The Circuitry of Yeast
For centuries, yeast has helped scientists understand how cells work. Now, two inventive teams have applied an engineering approach coupled with computer modeling to reveal new details about key biological pathways by which yeast cells regulate themselves in a changing environment, as reported in the January 25, 2008 issue of Science and the August 28, 2008 issue of Nature.
“What’s interesting to me was looking at this biological system from an information-processing perspective,” says Jerome Mettetal, PhD, a physicist at the Massachusetts Institute of Technology and lead author of the Science paper. “By applying temporally varying inputs, you can find out a lot about the system that you wouldn’t be able to see otherwise.”
Traditionally, biologists measure how cells respond by adding or taking something away in a steady-state context. But in real cells, inputs from the environment vary constantly. To understand the mechanisms by which cells respond to changes, the two teams created microfluidic arrays that confine yeast cells in a chamber and feed them in regular cycles, controlled by software. Based on the output, each team generated a model of the inner workings of the cells.
Mettetal’s team added bursts of salt to the microfluidic array in order to tease out how yeast responds to changes in osmotic pressure—the salt level in the surrounding medium. They then built a model based on the response generated by the yeast. When they compared their model to known cell responses to osmotic changes, they discovered new roles for three different negative feedback loops—the processes by which a biological system reestablishes equilibrium.
The research team on the Nature paper applied a similar engineering approach to better understand how yeast cells respond to fluctuations in nutrient levels. If yeast is deprived of its favorite sugar (glucose), it will consume an alternative and less nutritious sugar (galactose). The researchers created a sinusoidal input by alternately feeding and starving yeast of glucose on different time scales while galactose was constantly present in the environment. The cells responded to long-term changes in glucose, but not to faster fluctuations.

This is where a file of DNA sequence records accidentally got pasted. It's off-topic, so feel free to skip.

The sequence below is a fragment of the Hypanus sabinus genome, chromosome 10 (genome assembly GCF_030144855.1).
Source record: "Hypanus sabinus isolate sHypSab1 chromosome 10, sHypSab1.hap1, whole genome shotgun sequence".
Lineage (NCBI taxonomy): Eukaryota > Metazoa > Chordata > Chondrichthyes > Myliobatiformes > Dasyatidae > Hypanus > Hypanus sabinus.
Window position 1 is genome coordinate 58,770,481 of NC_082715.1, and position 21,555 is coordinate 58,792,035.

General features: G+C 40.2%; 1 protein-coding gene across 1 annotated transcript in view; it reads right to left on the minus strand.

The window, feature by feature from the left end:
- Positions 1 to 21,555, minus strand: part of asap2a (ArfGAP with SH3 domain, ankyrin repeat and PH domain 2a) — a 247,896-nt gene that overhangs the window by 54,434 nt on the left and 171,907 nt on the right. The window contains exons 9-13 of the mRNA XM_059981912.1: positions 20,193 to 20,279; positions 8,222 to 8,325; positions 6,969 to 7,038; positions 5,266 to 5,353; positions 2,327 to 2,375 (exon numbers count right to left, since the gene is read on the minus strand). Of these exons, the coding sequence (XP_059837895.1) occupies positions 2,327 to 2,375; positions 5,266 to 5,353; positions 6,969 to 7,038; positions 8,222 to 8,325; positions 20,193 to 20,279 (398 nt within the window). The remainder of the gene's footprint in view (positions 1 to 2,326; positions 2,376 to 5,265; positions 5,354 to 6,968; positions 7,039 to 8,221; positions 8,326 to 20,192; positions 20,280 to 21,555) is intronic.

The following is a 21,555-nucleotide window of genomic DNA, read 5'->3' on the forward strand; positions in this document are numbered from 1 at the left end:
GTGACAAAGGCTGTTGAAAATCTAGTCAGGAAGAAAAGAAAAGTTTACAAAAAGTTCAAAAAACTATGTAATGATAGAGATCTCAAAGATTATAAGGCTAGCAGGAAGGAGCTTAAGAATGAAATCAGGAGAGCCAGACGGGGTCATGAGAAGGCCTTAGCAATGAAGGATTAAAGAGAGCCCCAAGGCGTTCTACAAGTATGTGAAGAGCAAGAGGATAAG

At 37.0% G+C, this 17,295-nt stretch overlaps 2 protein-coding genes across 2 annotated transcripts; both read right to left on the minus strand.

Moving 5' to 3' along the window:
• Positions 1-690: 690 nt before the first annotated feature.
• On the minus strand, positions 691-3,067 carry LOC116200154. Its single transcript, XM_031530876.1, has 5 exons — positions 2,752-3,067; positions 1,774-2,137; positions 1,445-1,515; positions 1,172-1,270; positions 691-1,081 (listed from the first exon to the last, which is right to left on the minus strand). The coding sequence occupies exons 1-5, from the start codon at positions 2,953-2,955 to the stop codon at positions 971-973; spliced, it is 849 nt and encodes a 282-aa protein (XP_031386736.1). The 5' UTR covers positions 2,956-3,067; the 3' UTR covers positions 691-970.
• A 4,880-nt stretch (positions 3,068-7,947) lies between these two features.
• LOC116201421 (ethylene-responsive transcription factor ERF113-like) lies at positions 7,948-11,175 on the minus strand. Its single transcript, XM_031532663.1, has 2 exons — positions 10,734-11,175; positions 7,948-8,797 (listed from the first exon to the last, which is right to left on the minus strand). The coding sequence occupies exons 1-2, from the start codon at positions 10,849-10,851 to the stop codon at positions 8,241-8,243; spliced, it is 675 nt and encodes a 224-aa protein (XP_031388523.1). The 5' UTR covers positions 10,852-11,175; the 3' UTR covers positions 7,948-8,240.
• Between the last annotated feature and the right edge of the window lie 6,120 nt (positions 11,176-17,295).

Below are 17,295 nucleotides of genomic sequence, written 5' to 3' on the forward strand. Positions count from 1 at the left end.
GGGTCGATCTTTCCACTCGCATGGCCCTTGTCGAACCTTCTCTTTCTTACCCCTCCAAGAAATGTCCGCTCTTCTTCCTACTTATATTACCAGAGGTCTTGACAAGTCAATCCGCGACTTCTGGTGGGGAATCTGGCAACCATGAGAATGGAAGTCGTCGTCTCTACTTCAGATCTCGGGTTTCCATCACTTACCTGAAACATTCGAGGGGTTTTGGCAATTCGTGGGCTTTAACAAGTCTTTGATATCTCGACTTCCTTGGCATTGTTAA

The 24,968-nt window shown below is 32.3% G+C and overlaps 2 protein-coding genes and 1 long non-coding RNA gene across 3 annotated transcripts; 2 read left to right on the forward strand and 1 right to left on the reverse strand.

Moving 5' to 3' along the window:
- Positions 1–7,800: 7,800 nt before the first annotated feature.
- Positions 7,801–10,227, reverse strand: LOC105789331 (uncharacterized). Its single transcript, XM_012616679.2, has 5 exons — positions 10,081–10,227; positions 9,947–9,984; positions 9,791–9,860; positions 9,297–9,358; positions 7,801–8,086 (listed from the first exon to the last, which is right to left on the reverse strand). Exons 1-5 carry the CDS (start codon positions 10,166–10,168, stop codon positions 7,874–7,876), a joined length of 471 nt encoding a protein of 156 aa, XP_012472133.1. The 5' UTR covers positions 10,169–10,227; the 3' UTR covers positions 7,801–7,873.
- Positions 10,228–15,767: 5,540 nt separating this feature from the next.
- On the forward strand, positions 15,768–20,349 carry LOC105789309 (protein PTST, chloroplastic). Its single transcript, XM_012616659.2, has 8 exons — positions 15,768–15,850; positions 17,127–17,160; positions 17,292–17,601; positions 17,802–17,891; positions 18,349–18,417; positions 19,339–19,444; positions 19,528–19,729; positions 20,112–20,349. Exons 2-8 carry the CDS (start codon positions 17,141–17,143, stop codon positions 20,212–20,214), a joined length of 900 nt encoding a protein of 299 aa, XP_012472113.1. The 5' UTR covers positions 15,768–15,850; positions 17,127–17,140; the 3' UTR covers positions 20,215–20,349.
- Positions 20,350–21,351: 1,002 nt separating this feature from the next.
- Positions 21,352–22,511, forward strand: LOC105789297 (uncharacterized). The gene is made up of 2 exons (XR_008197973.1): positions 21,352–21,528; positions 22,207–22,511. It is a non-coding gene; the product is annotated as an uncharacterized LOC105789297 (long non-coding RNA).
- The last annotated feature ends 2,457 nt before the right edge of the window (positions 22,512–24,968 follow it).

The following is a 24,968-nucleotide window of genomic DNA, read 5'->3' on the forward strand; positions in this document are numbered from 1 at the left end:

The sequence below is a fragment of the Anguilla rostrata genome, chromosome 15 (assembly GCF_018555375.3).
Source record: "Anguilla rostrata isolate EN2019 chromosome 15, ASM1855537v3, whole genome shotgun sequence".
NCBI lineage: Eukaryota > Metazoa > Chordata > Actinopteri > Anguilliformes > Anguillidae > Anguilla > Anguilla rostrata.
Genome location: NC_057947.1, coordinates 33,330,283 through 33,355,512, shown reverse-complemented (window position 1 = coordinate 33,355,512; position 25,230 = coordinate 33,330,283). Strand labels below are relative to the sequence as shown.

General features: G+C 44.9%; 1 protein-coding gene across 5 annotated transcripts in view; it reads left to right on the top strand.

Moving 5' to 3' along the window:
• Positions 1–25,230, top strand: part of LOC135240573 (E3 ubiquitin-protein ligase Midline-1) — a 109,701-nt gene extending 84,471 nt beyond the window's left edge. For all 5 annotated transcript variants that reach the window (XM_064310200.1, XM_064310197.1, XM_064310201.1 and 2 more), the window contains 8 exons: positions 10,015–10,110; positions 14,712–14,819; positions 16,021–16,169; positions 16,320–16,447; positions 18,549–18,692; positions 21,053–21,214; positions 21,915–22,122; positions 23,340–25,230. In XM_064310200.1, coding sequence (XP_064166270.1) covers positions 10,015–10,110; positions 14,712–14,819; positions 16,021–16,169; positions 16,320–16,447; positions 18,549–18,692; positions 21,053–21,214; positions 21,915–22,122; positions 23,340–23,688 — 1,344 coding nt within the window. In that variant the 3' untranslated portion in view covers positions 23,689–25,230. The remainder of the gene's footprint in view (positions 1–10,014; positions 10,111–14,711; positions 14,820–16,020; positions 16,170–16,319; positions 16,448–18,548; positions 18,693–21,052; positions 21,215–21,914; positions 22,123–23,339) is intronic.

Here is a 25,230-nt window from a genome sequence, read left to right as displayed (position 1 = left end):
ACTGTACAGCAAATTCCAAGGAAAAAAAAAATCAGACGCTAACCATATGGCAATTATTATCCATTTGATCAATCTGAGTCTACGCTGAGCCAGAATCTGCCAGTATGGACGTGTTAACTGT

The researchers then made a model based on the well-known metabolism of galactose. But the experimental yeast was responding much faster to the glucose fluctuations than the model predicted. “This suggested something was crucially missing from the model,” says co-author Jeff Hasty, PhD, associate professor of bioengineering at the University of California, San Diego. Studying live yeast provided the answer: The messenger RNA necessary for the galactose metabolic pathway was degraded when glucose was present. “The most exciting thing is that without the model, none of this would have happened,” said Hasty.
“The broader contribution of each of these pieces will be to point to the value of using periodic input signals as a means to tease out the structure and function of the underlying system,” says James Collins, PhD, professor of biomedical engineering at Boston University. “I am already beginning to think about how these might be interesting tools to use to look at other systems, bacteria in particular.”